This Guide is designed to dispel some of this anti-GUI feeling, and to reassure prospective users that there is a good chance that they will be able to work as effectively with GUIs as sighted users. The author believes that once users understand the simple concepts behind Windows and its applications, they will find it much easier to work in Windows with whatever access technology they have available to them. The training of visually disabled users in Windows requires a different strategy to training users in a single-command line system, since users cannot see the screen as a whole, and concepts are therefore not easily recognised. This Guide is intended to help relieve this problem, and is based on the training which was part of the EU project "Graphical User Interfaces for Blind Persons, (GUIB) Project". During this training, tactile diagrams were used, to illustrate the screen at various times, which proved useful in making the descriptions clearer.

This document introduces visually disabled users to the concepts behind MS-Windows, and describes enough of the basic functionality to get you started in Windows. The description of the fundamental elements of Windows and its applications, and what to do with them, should give you sufficient knowledge so that you can start to work in Windows applications on your own. However, it is certainly not the only documentation you will need to work effectively in Windows. There are many books introducing new (sighted) users to Windows, which contain useful introductory sections on Windows basics, although the descriptions of interaction with objects on the screen are often along the lines of "clicking on the minimise button minimises the window to an application icon on the desktop", with no further description. This is obviously not of great use to the visually disabled new user.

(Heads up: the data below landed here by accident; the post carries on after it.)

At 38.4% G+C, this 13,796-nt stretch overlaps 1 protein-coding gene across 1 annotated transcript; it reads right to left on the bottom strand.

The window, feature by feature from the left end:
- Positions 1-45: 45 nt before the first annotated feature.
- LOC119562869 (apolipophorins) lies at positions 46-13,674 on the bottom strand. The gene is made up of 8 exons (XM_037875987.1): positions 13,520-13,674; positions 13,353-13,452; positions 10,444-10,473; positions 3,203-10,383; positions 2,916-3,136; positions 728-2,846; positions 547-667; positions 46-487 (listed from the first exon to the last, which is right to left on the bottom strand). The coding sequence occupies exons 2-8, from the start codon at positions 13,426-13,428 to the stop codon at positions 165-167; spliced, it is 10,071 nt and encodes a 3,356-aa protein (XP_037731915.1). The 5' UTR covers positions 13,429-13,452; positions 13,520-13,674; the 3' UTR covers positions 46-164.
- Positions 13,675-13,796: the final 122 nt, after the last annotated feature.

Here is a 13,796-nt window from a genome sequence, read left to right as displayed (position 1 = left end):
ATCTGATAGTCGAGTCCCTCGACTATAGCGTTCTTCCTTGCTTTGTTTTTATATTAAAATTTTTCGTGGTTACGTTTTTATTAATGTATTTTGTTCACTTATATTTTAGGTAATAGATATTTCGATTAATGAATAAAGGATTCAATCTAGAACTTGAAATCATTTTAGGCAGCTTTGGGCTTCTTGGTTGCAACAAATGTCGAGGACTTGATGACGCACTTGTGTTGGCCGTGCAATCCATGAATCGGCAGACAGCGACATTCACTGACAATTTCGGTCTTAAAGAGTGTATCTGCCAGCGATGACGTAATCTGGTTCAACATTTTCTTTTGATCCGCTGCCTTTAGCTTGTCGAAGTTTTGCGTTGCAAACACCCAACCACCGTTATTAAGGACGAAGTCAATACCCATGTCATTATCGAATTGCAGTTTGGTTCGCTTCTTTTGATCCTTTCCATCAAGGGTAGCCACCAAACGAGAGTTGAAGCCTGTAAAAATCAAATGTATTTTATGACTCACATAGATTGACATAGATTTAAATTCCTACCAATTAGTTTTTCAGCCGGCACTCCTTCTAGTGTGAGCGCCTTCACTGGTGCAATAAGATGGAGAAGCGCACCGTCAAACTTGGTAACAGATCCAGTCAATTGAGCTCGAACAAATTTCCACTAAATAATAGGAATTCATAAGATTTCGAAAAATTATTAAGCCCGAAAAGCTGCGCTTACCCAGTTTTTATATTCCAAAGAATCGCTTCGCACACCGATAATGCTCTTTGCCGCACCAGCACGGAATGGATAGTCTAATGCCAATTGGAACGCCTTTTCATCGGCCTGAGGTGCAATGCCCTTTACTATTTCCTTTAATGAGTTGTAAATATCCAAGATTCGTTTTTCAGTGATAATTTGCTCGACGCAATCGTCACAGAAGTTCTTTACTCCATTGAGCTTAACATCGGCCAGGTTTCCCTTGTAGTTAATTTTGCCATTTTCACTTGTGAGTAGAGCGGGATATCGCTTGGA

However, as the importance of producing documentation for non-sighted users spreads to those in authority, appropriate documentation is being written, and Microsoft manuals are being made accessible, and institutions are producing useful books, for example, Recordings for the Blind and Dyslexic have an Introductory tape/disk on Windows 3.1, and a book "Windows from the Keyboard" by Nicholas Baran should be available from the RNIB library (UK) in braille by now, but National Braille Press are the distributers. Microsoft in Reading also have a free "Microsoft Access to Windows Software Pack", which includes details on keyboard mousing.

I am not trying to sell you Windows, but there are some very good reasons why Windows has become so popular among sighted users. It has made DOS more accessible for everyday use, and makes it easier for less experienced users to work with their computer's disks, files and applications, by providing lots of prompts. The graphical user interface allows for powerful and flexible presentation of lots of information at the same time. Windows allows you to run more than one application at the same time. There is no restriction on the amount of memory Windows can use: its applications can use as much memory as the computer can hold. To make life even easier, Windows encourages a common look and feel for its applications. Windows 3.1 is not an operating system. It is an operating environment that sits on top of DOS, and DOS remains the underlying control program for the computer. Windows provides many new functions that DOS alone does not.

This Guide specifically refers to MS-Windows 3.0 / 3.1. Microsoft's latest version, Windows '95, does look different, but some of the basic concepts still hold. This version was designed to be a more user friendly Windows to replace version 3.1, and has a special, (though not essential), keyboard with three extra keys for new functions. Before the description of Windows concepts it is important to note the difference between the use of the term Windows with a capital w: the name of the operating environment, and of windows with a lower case w: the rectangular areas on the screen in which you work. These differences will be described in the next section, Introducing Windows.